Birmingham councillor Gareth Compton posted a message after hearing journalist Yasmin Alibhai-Brown claim on the radio that Prime Minister David Cameron did not have the moral authority to chastise the Chinese government about its human rights record because of the torture allegations surrounding the behaviour of the forces which invaded Iraq.
His message said: "can someone please stone Yasmin Alibhai-Brown to death? I shan't tell Amnesty if you don't. It would be a blessing, really".
Compton was arrested for an offence under the Communications Act, according to news service the Press Association. The arrest reportedly was for breach of the section of the law which says that it is an improper use of a public electronic communications network for someone to send "by means of a public electronic communications network a message or other matter that is grossly offensive or of an indecent, obscene or menacing character".
Compton, a barrister, has been suspended from the Conservative Party.
Paul Chambers has lost an appeal against a conviction handed down earlier this year for a joke he made on Twitter in frustration at the closing of an airport he was due to fly out of because of snow.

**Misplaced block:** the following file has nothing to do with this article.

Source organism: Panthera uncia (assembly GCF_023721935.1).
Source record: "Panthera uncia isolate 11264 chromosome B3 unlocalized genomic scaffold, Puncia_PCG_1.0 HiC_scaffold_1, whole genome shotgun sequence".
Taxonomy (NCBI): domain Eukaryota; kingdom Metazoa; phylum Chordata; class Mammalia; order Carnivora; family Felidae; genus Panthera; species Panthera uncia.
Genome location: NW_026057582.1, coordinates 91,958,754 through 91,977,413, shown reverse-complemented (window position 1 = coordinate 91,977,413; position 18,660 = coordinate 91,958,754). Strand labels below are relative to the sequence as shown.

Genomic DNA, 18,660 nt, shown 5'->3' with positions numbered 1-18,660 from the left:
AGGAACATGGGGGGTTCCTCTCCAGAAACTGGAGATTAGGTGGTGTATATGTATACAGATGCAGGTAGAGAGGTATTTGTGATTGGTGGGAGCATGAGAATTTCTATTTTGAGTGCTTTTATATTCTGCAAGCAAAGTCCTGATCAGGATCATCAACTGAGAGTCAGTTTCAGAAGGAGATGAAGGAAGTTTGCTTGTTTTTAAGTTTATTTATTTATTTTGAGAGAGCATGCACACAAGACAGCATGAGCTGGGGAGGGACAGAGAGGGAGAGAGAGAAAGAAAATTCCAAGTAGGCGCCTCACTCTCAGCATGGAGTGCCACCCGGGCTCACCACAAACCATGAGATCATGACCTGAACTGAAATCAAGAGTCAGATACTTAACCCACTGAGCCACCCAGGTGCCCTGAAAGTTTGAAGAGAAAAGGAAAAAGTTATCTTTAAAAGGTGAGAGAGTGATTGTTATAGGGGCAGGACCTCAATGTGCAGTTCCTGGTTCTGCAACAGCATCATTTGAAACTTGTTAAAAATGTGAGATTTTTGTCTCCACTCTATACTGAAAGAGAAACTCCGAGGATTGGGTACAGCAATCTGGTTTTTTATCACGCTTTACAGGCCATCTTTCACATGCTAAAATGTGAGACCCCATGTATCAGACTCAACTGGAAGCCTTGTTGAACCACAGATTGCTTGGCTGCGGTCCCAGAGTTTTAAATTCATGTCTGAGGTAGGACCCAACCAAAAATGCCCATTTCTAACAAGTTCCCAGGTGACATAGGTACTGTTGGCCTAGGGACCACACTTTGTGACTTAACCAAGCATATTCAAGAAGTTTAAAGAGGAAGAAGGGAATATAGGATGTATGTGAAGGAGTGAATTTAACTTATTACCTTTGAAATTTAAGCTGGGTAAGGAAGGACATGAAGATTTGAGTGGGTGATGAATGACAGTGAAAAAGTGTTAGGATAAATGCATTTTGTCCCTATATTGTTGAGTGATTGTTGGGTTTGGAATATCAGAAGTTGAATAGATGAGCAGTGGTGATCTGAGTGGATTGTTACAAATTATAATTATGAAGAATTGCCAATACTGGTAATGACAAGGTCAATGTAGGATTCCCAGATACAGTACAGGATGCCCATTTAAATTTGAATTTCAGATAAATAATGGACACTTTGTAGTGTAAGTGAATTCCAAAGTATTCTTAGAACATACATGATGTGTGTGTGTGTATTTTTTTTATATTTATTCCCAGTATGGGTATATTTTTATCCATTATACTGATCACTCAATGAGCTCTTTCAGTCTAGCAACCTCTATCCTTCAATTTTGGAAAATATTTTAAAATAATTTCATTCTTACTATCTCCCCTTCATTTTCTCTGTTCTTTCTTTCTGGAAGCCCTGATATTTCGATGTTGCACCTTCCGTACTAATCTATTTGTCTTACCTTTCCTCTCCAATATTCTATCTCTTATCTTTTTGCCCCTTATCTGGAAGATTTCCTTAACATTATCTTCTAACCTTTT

"Crap! Robin Hood airport is closed. You've got a week and a bit to get your shit together otherwise I'm blowing the airport sky high!!" said the message.
The men in both cases claimed that their messages were jokes.
The judge in Chambers' appeal said that he should have been aware that his message would be taken seriously in the context of increased fears about airplane attacks in recent years.
"Anyone in this country in the present climate of terrorist threats, especially at airports, could not be unaware of the possible consequences," said the judge, according to The Guardian newspaper.
The judge said the message was "menacing in its content and obviously so. It could not be more clear. Any ordinary person reading this would see it in that way and be alarmed".
Chambers' case has become a rallying point for protesters who think that laws are being misused in a way that infringes on people's rights to free speech. Chambers's supporters have included Stephen Fry, who previously said he would pay his fine.
The message was spotted by an off-duty member of airport staff and was reportedly not treated as a serious threat to the airport by security staff at the time. But the court has ruled that it was menacing.